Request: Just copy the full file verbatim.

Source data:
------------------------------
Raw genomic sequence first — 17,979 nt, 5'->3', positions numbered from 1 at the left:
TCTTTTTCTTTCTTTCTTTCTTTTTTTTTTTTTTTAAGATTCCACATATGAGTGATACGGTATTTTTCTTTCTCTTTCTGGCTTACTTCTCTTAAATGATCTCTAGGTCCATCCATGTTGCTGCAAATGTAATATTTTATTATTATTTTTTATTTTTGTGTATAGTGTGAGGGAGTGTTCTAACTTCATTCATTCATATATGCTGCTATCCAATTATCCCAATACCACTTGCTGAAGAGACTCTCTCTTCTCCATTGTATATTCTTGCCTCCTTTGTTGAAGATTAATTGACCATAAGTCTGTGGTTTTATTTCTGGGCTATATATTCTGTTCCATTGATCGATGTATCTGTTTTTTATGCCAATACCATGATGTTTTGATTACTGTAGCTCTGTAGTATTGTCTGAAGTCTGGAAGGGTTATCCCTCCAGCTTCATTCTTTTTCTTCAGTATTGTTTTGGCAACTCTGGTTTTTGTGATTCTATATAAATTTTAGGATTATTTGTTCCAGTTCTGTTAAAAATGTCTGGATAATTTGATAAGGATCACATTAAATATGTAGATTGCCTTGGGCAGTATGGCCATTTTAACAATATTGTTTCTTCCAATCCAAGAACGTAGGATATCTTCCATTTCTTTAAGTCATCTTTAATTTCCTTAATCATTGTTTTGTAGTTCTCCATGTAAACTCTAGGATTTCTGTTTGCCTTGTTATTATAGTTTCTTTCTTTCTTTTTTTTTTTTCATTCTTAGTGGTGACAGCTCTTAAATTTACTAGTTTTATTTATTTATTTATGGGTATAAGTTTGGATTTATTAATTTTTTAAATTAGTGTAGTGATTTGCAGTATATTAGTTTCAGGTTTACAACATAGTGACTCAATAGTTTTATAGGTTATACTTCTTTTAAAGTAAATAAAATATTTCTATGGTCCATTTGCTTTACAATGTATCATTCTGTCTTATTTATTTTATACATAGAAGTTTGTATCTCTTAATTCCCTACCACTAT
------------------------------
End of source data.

Raw genomic sequence first — 17,979 nt, 5'->3', positions numbered from 1 at the left:
TCTTTTTCTTTCTTTCTTTCTTTTTTTTTTTTTTTAAGATTCCACATATGAGTGATACGGTATTTTTCTTTCTCTTTCTGGCTTACTTCTCTTAAATGATCTCTAGGTCCATCCATGTTGCTGCAAATGTAATATTTTATTATTATTTTTTATTTTTGTGTATAGTGTGAGGGAGTGTTCTAACTTCATTCATTCATATATGCTGCTATCCAATTATCCCAATACCACTTGCTGAAGAGACTCTCTCTTCTCCATTGTATATTCTTGCCTCCTTTGTTGAAGATTAATTGACCATAAGTCTGTGGTTTTATTTCTGGGCTATATATTCTGTTCCATTGATCGATGTATCTGTTTTTTATGCCAATACCATGATGTTTTGATTACTGTAGCTCTGTAGTATTGTCTGAAGTCTGGAAGGGTTATCCCTCCAGCTTCATTCTTTTTCTTCAGTATTGTTTTGGCAACTCTGGTTTTTGTGATTCTATATAAATTTTAGGATTATTTGTTCCAGTTCTGTTAAAAATGTCTGGATAATTTGATAAGGATCACATTAAATATGTAGATTGCCTTGGGCAGTATGGCCATTTTAACAATATTGTTTCTTCCAATCCAAGAACGTAGGATATCTTCCATTTCTTTAAGTCATCTTTAATTTCCTTAATCATTGTTTTGTAGTTCTCCATGTAAACTCTAGGATTTCTGTTTGCCTTGTTATTATAGTTTCTTTCTTTCTTTTTTTTTTTTCATTCTTAGTGGTGACAGCTCTTAAATTTACTAGTTTTATTTATTTATTTATGGGTATAAGTTTGGATTTATTAATTTTTTAAATTAGTGTAGTGATTTGCAGTATATTAGTTTCAGGTTTACAACATAGTGACTCAATAGTTTTATAGGTTATACTTCTTTTAAAGTAAATAAAATATTTCTATGGTCCATTTGCTTTACAATGTATCATTCTGTCTTATTTATTTTATACATAGAAGTTTGTATCTCTTAATTCCCTACCACTAT